Oh- and I'd get him out of that school asap. It sounds like his teachers are nagging him and determined to see nothing but bad in that boy, and that's tainting your view of him. I would NEVER allow a teacher to speak that way about a boy of mine. It's institutional bullying. Give him a fresh start, if your husband is amenable.

Helen mum to five and mistress of mess and mayhem, making merry and mischief til the sun goes down.
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#9 of 14 Old 11-30-2005, 01:38 PM - Thread Starter
 
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Originally Posted by MomBirthmomStepmom
I agree step-parents should help to parent, however, I think you're the one that caused the issue on this particular night.

Would it have been so horrible if he did the work wrong, and then got a bad grade? I'm sure this isn't a one time thing, but sometimes, you need to pick your battles, and it seems like you were just asking for a fight with this one... I'm sorry, but it's how I see it.

Also, 'shut up', IMO is *extremely* nasty, and should NEVER be said to a child!! How RUDE and just plain old NASTY!! I hope you apologized for that, and learn to get your frustration in check next time, and say something better. Maybe they wouldn't listen to biomom telling them to 'stand up to you' if they didn't feel like they had to.. ( when anyone EVER says something like 'shut up' to me, it's instant anger. It's rude and disrespectful, and anyone to talks to ME that way, DOESN'T deserve my respect.... Think about that in the future)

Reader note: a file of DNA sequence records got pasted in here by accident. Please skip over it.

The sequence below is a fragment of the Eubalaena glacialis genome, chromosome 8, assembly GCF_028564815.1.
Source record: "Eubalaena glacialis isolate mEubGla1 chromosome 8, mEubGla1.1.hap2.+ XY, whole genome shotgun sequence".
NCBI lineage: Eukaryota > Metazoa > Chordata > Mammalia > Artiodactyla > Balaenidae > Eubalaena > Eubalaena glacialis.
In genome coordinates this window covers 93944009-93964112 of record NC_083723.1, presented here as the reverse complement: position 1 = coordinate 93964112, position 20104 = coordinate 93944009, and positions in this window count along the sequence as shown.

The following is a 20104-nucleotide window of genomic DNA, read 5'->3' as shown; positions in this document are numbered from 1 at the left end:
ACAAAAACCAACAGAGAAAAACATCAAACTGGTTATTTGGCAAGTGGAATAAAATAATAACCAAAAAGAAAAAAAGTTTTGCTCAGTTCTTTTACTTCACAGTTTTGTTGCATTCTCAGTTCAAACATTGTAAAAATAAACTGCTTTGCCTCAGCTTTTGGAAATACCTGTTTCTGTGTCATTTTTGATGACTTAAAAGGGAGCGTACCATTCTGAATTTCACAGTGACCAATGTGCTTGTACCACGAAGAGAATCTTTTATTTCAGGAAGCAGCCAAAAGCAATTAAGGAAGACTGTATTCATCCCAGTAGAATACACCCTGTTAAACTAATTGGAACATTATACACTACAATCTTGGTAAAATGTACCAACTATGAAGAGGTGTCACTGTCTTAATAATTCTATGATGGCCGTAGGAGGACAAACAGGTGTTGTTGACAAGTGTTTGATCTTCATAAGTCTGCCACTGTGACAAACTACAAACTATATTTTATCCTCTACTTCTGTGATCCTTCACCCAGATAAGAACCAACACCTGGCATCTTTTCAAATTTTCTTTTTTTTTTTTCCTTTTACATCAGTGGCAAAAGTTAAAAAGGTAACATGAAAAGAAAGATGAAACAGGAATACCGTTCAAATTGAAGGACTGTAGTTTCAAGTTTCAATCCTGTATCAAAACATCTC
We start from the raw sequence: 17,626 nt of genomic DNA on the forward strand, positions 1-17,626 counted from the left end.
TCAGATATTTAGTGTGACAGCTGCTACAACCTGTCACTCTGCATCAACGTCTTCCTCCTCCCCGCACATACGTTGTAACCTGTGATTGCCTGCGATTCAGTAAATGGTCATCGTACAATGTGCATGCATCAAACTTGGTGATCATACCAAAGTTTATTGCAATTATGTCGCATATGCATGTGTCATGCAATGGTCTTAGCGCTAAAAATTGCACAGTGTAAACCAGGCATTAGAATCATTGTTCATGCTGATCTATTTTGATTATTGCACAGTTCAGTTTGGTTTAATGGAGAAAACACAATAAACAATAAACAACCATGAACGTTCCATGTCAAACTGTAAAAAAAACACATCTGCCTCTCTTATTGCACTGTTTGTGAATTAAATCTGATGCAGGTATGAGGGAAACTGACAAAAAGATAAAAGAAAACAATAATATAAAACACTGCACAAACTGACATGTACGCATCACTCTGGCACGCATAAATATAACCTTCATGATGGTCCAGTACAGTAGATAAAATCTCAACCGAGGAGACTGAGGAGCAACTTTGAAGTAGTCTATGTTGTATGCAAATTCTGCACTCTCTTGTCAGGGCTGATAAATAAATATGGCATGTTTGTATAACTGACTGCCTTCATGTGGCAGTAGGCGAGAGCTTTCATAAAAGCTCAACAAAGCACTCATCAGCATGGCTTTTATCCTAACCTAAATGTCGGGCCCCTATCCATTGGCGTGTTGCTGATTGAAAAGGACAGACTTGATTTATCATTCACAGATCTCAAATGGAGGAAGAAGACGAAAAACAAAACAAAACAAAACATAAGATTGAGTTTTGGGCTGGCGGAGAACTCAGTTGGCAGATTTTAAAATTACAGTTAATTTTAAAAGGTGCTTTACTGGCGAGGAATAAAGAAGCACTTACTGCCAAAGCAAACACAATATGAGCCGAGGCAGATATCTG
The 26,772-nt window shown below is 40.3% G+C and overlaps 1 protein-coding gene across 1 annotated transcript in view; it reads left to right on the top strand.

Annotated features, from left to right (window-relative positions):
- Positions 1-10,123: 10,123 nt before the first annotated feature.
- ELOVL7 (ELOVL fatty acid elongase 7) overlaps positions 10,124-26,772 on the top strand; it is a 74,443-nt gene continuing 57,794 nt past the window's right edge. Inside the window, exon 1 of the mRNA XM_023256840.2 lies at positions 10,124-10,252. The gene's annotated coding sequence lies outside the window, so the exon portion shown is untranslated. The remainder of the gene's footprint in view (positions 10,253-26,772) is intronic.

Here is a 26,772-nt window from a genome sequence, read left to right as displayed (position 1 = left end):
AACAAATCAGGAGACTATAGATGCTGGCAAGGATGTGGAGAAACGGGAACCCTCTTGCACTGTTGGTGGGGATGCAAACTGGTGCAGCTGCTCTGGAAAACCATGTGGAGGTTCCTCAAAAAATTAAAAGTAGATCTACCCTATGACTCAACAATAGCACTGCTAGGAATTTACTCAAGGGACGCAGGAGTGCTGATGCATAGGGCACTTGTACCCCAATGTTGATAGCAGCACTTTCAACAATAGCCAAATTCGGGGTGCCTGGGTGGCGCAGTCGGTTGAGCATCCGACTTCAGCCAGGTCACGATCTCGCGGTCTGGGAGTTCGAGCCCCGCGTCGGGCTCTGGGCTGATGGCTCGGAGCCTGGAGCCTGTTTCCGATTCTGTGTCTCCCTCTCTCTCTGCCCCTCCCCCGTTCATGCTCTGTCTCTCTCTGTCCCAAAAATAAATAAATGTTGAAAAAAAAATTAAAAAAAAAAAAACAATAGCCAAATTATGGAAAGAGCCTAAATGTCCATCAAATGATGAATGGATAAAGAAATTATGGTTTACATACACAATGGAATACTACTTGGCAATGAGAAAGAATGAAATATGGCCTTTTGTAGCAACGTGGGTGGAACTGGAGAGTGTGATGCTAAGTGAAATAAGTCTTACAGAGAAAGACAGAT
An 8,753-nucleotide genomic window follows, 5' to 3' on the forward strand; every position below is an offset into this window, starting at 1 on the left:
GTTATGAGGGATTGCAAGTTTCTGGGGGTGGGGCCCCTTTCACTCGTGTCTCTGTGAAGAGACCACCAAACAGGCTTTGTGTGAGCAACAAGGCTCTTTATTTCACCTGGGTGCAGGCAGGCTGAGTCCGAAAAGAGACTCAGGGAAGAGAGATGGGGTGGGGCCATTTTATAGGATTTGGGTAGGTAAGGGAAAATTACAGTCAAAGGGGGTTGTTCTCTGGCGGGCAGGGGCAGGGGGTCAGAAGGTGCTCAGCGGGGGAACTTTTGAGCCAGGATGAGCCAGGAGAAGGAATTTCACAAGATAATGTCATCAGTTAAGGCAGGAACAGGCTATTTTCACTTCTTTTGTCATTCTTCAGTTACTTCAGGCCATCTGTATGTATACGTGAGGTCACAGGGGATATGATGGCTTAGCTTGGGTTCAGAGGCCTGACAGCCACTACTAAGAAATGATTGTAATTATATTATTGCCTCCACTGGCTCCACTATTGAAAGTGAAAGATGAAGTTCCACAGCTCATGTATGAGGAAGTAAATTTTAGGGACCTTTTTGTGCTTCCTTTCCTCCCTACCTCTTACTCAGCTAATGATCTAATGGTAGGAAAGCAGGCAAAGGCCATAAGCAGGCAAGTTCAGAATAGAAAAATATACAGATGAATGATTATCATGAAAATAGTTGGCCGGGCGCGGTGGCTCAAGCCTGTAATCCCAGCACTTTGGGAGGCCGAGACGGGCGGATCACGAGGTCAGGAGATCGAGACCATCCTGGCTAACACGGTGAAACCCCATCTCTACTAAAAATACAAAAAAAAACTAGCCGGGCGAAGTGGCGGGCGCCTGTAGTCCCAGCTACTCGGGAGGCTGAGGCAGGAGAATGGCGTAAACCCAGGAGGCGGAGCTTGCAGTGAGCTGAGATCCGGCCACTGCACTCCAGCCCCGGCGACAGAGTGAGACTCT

I guess everyone is entitled to their opinion. IMO when your child or stepchild is purposely defiant and belittling and raising his voice talking back or down to you, and you've asked at least twice for him to stop politely, then "shut up" is called for.

And yes, it would be horrible. His grades are one reason we are back in court every year. Regardless of the fact that he's in Junior High, mom continues to blame us for his failing grades. So, in order to keep the peace, we make sure his grades are up.
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#10 of 14 Old 11-30-2005, 01:39 PM - Thread Starter
 
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Originally Posted by ZandersMom
"Shut up" is a last resort....
my point exactly.
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#11 of 14 Old 11-30-2005, 01:49 PM - Thread Starter
 
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Originally Posted by MsChatsAlot
This kid is in serious trouble.

He's having difficulty at school and no one is helping him. I realize that you were trying to be helpful showing him what was wrong, but to a kid like that with low self-esteem, he might have been embarassed and covered it up by playing the angry debater. Either that or he's completely looking for attention from everyone/anyone and is purposely making mistakes and not paying attention in school so he gets more attention.